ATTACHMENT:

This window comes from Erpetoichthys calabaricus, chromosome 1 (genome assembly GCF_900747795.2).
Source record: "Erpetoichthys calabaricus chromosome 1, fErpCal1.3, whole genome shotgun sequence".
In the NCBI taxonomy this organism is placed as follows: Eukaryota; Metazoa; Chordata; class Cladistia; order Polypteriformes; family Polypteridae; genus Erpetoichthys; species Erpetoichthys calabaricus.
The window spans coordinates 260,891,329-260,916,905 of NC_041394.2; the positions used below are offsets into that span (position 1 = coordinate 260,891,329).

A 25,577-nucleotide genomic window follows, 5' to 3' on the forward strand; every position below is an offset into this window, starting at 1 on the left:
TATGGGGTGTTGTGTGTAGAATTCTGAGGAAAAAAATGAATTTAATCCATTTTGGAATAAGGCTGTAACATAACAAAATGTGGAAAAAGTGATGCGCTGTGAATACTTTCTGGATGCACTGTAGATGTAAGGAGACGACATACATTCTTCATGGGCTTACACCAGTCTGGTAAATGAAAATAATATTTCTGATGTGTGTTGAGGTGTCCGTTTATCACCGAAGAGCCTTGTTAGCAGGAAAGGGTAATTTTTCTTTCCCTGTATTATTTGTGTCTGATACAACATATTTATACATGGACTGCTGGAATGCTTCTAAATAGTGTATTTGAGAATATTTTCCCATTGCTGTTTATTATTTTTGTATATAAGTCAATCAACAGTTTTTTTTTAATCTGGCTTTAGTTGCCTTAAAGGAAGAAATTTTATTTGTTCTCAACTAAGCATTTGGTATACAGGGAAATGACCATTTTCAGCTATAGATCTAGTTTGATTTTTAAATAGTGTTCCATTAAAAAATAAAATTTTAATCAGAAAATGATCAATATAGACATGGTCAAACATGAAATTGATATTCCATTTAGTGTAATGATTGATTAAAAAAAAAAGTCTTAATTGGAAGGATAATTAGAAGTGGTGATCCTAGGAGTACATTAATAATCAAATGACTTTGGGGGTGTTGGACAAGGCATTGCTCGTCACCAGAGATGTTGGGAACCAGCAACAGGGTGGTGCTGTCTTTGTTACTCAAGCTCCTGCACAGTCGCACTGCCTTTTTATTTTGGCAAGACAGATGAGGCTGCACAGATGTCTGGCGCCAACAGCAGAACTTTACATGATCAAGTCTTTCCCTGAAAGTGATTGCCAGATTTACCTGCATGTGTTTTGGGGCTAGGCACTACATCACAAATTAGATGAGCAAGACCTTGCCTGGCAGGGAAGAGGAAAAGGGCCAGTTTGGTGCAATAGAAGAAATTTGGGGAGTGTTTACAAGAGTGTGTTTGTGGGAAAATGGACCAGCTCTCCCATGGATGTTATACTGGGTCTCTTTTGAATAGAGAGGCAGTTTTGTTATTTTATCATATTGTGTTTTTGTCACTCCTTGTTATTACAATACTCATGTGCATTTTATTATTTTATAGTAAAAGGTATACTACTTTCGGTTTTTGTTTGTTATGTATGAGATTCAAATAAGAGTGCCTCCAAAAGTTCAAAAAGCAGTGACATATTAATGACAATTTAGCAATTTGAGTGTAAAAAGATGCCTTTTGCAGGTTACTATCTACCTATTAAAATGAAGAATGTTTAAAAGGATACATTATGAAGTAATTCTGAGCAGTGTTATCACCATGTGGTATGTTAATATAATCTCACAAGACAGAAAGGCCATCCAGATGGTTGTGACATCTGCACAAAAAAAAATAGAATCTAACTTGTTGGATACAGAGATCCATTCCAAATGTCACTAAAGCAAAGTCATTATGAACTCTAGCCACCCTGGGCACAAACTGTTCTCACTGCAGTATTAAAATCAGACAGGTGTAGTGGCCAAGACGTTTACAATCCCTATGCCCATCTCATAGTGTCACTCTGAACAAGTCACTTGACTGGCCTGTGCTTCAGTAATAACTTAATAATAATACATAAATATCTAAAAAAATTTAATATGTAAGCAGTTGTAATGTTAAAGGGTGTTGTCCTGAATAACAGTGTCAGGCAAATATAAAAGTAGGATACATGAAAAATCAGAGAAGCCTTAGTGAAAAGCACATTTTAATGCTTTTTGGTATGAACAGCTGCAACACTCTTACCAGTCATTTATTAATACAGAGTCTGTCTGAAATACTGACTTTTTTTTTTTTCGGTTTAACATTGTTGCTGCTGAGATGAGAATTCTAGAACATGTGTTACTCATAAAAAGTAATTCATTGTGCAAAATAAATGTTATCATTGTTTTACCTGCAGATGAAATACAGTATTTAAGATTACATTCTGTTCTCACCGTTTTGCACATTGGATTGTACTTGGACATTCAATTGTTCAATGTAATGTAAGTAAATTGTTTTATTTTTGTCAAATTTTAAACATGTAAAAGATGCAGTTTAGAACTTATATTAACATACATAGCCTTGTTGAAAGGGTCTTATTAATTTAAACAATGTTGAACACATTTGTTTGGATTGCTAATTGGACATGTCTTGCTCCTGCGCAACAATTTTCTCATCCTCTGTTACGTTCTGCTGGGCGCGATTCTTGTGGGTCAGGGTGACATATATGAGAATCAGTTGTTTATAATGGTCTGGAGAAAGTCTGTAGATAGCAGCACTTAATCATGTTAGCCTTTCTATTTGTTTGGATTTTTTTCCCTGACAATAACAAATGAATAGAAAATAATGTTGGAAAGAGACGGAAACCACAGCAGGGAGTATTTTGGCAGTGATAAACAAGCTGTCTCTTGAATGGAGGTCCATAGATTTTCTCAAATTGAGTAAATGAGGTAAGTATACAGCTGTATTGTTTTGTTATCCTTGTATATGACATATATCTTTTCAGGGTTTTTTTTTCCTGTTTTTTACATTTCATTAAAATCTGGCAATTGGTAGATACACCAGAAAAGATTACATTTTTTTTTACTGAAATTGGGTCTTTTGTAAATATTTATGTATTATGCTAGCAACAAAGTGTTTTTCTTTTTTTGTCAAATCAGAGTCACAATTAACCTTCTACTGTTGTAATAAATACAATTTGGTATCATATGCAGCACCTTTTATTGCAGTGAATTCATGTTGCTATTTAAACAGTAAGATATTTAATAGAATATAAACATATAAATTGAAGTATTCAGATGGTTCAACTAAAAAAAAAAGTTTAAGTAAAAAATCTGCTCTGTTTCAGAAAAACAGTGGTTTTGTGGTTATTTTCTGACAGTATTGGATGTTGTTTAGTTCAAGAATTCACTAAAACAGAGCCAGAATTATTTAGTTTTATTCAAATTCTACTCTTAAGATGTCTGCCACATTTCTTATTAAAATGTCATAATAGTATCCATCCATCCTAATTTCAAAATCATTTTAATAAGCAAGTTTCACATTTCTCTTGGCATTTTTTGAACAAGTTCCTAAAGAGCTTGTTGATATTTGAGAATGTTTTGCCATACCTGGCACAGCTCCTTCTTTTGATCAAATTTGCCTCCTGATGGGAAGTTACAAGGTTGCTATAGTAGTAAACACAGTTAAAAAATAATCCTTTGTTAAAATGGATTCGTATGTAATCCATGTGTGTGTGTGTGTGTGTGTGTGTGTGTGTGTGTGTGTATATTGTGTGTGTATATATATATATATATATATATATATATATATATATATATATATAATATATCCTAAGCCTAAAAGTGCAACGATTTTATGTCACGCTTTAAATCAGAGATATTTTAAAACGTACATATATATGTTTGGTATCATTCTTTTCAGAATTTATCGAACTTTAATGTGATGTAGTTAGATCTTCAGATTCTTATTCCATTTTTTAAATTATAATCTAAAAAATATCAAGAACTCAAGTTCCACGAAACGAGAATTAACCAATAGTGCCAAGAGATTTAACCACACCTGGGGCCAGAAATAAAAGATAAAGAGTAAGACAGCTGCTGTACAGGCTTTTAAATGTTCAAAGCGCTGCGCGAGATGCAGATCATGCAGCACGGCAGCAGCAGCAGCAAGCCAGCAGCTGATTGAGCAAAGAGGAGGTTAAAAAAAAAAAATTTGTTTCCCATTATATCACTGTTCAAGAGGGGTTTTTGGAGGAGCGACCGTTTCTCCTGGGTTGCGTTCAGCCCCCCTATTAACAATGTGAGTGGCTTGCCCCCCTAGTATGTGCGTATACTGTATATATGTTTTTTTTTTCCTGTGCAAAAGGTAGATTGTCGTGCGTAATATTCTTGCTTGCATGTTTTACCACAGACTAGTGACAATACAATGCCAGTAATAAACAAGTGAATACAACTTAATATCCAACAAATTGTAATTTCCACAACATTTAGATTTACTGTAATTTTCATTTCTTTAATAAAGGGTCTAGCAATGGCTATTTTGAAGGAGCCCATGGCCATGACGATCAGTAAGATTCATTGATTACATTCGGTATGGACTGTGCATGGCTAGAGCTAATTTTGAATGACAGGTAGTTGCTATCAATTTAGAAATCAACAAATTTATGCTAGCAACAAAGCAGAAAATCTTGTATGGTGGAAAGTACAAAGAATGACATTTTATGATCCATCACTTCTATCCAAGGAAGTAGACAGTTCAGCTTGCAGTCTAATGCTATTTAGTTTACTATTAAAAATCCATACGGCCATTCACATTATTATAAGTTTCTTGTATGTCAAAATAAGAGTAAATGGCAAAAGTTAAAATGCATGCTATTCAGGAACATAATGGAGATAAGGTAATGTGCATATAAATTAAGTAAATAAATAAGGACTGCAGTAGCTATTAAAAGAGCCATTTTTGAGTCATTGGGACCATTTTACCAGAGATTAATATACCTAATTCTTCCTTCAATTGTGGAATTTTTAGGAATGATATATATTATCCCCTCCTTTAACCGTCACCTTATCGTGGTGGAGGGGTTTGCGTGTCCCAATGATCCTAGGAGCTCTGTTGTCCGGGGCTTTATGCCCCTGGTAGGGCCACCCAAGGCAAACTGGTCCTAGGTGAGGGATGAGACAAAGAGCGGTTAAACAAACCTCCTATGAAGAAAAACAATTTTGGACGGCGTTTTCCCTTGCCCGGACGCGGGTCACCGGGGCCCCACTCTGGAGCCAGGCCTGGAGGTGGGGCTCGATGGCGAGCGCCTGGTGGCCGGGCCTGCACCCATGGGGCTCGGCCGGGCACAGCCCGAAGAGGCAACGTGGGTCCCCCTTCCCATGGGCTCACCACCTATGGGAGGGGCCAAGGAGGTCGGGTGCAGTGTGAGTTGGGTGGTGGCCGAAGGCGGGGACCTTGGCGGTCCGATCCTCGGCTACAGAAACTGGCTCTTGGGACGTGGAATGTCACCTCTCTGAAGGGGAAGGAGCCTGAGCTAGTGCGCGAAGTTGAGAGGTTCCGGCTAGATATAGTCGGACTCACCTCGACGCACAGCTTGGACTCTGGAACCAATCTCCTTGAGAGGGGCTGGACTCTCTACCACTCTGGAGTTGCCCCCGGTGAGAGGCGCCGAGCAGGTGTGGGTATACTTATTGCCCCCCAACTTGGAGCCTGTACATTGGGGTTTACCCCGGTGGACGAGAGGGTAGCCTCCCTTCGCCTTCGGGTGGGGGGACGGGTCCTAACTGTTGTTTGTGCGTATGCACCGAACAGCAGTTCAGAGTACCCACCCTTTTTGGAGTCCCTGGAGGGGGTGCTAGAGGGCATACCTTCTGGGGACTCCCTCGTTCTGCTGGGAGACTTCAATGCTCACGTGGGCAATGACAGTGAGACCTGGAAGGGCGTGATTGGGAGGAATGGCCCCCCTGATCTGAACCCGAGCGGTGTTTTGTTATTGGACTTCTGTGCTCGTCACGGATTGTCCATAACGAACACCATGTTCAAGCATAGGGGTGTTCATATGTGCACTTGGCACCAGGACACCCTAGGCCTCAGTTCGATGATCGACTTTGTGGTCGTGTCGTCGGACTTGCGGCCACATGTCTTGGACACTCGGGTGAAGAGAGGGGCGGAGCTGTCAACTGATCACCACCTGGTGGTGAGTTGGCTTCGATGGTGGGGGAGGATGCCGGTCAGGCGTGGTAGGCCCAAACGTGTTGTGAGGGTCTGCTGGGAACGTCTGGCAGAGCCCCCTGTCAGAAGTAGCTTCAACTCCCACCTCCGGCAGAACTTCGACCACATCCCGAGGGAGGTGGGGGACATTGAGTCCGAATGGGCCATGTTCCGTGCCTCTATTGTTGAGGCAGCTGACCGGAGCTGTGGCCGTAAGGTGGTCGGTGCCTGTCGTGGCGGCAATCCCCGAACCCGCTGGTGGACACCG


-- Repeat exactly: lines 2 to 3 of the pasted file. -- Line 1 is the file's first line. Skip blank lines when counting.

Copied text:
Source record: "Erpetoichthys calabaricus chromosome 1, fErpCal1.3, whole genome shotgun sequence".
In the NCBI taxonomy this organism is placed as follows: Eukaryota; Metazoa; Chordata; class Cladistia; order Polypteriformes; family Polypteridae; genus Erpetoichthys; species Erpetoichthys calabaricus.